Tag Archives: dad

Dad as Counselor

(as originally posted on the DadPad)

Merriam Webster defines a “counselor” as a person who gives advice. In the role of a lawyer, it’s someone who is an advocate for another. Both are descriptive of being a dad in those “tweener” years. Somewhere north of 7 or 8 years old and prior to high school, our children begin to put things together. The role of coach still applies (see previous two blog posts) but our kids are not as easily persuaded to simply take our “game plan” and they begin to want to know the “why” of life. They also need to know they have an “advocate”, someone who is on their side no matter what happens. Dad, you are “da man” for the “da job”.

dad_n_kidAs Counselor, you don’t need a degree in psychoanalysis to succeed in this role. You just need to begin taking time and invest in your children so that they can begin to ask questions about the life they are growing into. Somewhere between the ages of 8-10, I set up a time to “date” my children regularly. Coming up with a plan is half the battle. I took the birthdates of each of my kids and set that up as their monthly date night. Continue reading


Dad Duties – Dad as Coach, Counselor and Consultant Pt 1

There’s a theory out there in the annals of “daddom” that the lifecycle of fathering can be loosely characterized by three major phases; Dad as Coach, Dad as Counselor, and Dad as Consultant. Over the next few posts, I’m going to break these down and look a little bit deeper into each of these “job descriptions.”


Motivational. Inspirational. Teaching. Leadership. These are just a few of the adjectives that capture the essence of being a great coach. I love sports so when I hear the word “coach”, my mind is immediately filled with some of the great coaches in sports history. Guys like Vince Lombardi, George “The Gipper” Gipp, or the legendary George Halas. Then there’s always a local lore that brings my mind back to coaches of my favorite teams. Coaches like Bud Grant of the once dominant (never Super Bowl winning) Minnesota Vikings, Billy Martin of the Minnesota Twins or Murray Warmath of Gopher football fame. No matter who comes to mind for you, every successful coach possesses these traits.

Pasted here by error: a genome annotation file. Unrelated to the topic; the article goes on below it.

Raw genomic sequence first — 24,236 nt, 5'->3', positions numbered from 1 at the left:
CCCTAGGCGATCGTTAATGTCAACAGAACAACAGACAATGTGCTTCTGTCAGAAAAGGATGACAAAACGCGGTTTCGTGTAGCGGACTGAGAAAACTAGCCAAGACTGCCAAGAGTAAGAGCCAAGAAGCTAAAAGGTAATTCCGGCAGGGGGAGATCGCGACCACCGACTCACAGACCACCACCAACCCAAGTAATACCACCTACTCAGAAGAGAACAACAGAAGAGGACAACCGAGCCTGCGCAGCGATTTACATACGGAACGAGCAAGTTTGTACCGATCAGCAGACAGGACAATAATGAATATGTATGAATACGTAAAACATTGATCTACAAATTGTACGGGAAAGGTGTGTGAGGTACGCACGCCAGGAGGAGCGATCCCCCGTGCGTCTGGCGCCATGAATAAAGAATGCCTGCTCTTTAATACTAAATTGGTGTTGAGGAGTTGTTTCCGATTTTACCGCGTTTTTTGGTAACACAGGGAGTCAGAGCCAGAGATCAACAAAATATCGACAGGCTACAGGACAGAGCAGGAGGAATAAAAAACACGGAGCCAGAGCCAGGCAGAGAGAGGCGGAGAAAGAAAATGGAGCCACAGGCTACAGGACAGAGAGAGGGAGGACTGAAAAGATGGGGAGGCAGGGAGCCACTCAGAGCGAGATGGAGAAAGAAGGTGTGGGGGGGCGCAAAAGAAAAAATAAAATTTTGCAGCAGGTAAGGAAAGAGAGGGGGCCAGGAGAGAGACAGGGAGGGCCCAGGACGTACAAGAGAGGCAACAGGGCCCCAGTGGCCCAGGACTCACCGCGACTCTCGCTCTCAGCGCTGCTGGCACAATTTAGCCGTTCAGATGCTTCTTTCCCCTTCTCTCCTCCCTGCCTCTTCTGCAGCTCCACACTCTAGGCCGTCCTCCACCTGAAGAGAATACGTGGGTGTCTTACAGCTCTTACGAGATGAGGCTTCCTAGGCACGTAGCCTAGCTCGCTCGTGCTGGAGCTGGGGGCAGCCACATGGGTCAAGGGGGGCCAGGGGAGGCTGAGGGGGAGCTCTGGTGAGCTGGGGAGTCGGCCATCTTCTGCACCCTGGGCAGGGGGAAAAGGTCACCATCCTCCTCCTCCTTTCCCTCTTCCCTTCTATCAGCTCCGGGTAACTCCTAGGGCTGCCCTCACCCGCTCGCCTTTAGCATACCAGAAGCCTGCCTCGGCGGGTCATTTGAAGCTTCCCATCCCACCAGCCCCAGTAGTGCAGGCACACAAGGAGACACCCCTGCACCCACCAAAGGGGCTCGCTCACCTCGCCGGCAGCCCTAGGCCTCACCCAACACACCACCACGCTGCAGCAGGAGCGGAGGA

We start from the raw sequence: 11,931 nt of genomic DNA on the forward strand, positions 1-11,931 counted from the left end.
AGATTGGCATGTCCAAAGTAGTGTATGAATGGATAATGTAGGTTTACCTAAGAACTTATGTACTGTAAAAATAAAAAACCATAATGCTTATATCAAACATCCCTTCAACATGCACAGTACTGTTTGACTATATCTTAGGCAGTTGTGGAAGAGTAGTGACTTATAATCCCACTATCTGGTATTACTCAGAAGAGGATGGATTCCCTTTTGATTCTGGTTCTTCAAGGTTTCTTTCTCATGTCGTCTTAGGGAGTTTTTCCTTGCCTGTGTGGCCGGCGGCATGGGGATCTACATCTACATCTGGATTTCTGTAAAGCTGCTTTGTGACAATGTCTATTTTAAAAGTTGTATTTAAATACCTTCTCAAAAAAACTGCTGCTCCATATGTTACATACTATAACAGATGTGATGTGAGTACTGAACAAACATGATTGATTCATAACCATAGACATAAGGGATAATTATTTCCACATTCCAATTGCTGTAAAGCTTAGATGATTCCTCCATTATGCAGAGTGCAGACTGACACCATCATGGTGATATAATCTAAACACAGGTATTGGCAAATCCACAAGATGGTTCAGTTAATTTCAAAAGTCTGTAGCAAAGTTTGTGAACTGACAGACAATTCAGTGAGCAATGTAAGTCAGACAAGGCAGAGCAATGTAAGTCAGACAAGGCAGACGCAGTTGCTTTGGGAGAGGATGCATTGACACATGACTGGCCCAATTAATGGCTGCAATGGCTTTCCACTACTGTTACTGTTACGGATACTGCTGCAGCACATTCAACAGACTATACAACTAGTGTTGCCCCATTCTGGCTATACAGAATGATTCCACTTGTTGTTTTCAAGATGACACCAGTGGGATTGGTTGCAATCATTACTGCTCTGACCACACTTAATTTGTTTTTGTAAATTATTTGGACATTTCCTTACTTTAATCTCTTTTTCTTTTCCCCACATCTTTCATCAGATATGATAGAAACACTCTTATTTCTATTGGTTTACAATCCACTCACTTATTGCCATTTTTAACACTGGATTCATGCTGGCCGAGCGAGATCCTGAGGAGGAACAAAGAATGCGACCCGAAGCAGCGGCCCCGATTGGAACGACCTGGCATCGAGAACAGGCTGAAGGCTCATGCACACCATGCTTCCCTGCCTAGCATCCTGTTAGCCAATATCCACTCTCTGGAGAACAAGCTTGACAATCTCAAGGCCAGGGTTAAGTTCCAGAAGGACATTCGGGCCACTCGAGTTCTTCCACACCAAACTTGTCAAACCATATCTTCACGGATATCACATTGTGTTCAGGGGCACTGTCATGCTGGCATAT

Coaches are motivational. Some of the greatest speeches ever uttered have been shared in the locker room of college and professional sports teams. Continue reading

The Weight of a Father

I’m getting to that age when it’s now recommended I see the physician annually for a “checkup”. Boy, it’s hard to admit I’ve arrived at that point in my life. I remember doing things and not even considering the potential consequences. I would ask my body to do something and it didn’t respond back, “Are you sure you want to do this?” I’m in relatively good health. Blood pressure and cholesterol run a little higher than I or my doctor would like. About 30 lbs overweight but pretty active and working on losing the extra weight.